A transgender teen is campaigning to break down gender stereotypes with a music video inspired by idol Justin Bieber.
Singer song-writer Jordan O’Gorman created the video based on his own experiences as transgender through charity Fixers in the hope to inspire body confidence and promote acceptance.
Jordan, who was born a girl called Hannah, decided to accept his male identity aged 14 while studying at The Academy at Shotton Hall.
One weekend, the 18-year-old Justin Bieber lookalike chopped his long hair off in exchange for one of Bieber’s dos and swapped his skirt for trousers, turning up at school on Monday as ‘Jordan’ to mixed reaction from friends and peers.
“Growing up, I felt like I was trapped in the wrong body,” he said.
“I wanted to go and play football with the boys instead of playing with dolls.
“As I got older I bought my first baseball hat- which is the same as Bieber’s- and tried it on at home in my bedroom.
“I longed to be able to go out dressed like this, like how I truly felt inside, but I was worried about what people would think.”
Jordan has now been living as a boy for three years, but said the transition was tough.
“Everyone was stunned,” he said.
“They couldn’t believe I was the same person.
“I think my close friends had seen it coming, but for people who didn’t know me, it was a shock.
“It took me a long time to build up the confidence to do it, so I wanted to act fast before I changed my mind.”
The artist from Peterlee, is now booked in to have testosterone therapy to change his body into a man’s and one day hopes to have gender re-assignment surgery.
“I’m taking it one step at a time,” he said.
“I’d also like to have my breasts removed but fortunately they’re very small so I don’t have to bind them down.”
Jordan is frequently compared to Canadian pop star Justin Bieber – a comparison he loves as it gives him the recognition he has craved.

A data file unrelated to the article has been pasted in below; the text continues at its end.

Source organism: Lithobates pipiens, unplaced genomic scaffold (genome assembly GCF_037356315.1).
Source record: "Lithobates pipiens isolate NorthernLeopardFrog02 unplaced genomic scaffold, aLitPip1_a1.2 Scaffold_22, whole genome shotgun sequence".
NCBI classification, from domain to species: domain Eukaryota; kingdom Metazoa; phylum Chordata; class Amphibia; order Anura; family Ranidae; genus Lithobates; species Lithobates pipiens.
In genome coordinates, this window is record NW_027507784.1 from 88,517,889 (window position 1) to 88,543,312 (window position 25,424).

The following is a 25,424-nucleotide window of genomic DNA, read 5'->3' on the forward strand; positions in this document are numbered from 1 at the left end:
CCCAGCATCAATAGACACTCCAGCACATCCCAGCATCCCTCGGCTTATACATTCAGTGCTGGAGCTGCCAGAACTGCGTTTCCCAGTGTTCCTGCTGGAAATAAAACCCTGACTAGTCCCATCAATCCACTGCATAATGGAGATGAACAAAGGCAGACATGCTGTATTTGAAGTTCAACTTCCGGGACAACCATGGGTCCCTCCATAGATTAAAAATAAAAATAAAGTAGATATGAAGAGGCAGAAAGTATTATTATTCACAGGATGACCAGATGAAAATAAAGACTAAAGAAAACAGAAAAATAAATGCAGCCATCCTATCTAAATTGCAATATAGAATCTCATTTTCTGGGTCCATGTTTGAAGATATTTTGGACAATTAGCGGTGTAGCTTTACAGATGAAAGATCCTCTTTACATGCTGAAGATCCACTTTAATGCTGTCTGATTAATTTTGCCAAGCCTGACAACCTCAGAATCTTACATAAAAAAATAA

“I’m a huge fan of Justin’s,” he said.
“As I grew up he was my inspiration.
“I plastered his posters over my walls and desperately wished I could be just like him.
“He is really comfortable with himself and proper confident-that’s what I aspire to.”
The sports and leisure student at study programme Catch 22 in Peterlee, said it was while at Catch 22 in 2014 that charity Fixers came to speak to students to tell them about their work in giving young people a voice and help them to campaign on issues they feel strongly about.
It was through the charity Jordan launched his campaign to end transphobic abuse with his very own rap single aiming to beat the bullies from his school days.
“Some pupils began bullying me, calling me ‘she/he’,” Jordan said.
“It was hard to deal with and over time it eroded my self-esteem.”
The former footballer wrote and produced a two-minute song; ‘Just Be Me’ with support from the charity Fixers as a way of campaigning to end discrimination against the transgender community.
Funded by the Big Lottery Fund, a Fixers producer shot the video featuring Jordan, which has reached more than 1,000 views on YouTube since it launched earlier this month.
In the song he urges people to stand up to transphobic and homophobic abuse.
“Nobody should ever have to feel singled out in life- that’s the message I’m trying to get across,” he said.
“I had to have a meeting to discuss what I wanted to do and then a producer from Fixers came down from Scotland and shot the music video.
“I wrote the song before I joined Fixers and it aims to raise awareness and follows my own story.”
The song describes how the bullies at school should feel and the feelings of the victims.
Despite some negative comments, Jordan said the response has been mostly positive with some people getting in touch to share their own experiences and seek advice.
“I just tell them to keep their head held high and be strong and focused,” he said.
Jordan plans to continue with his campaign and is striving towards a music career after college.
“That would be a dream come true,” he said.
“I have wanted to be a singer since I was six.”
Jordan’s mum Claire O’Gorman, 37, said she’d always known Jordan was different.
“ Growing up he wasn’t into girly things – he just wanted to play with the boys,” she said.
“When he told me that he thought he could be transgender, I was shocked, but I knew something was coming.
“I promised to support him no matter what because at the end of the day, he’s still my child and it doesn’t matter what gender he is, as long as he’s happy.”
To find out more about Fixers visit: www.fixers.org.uk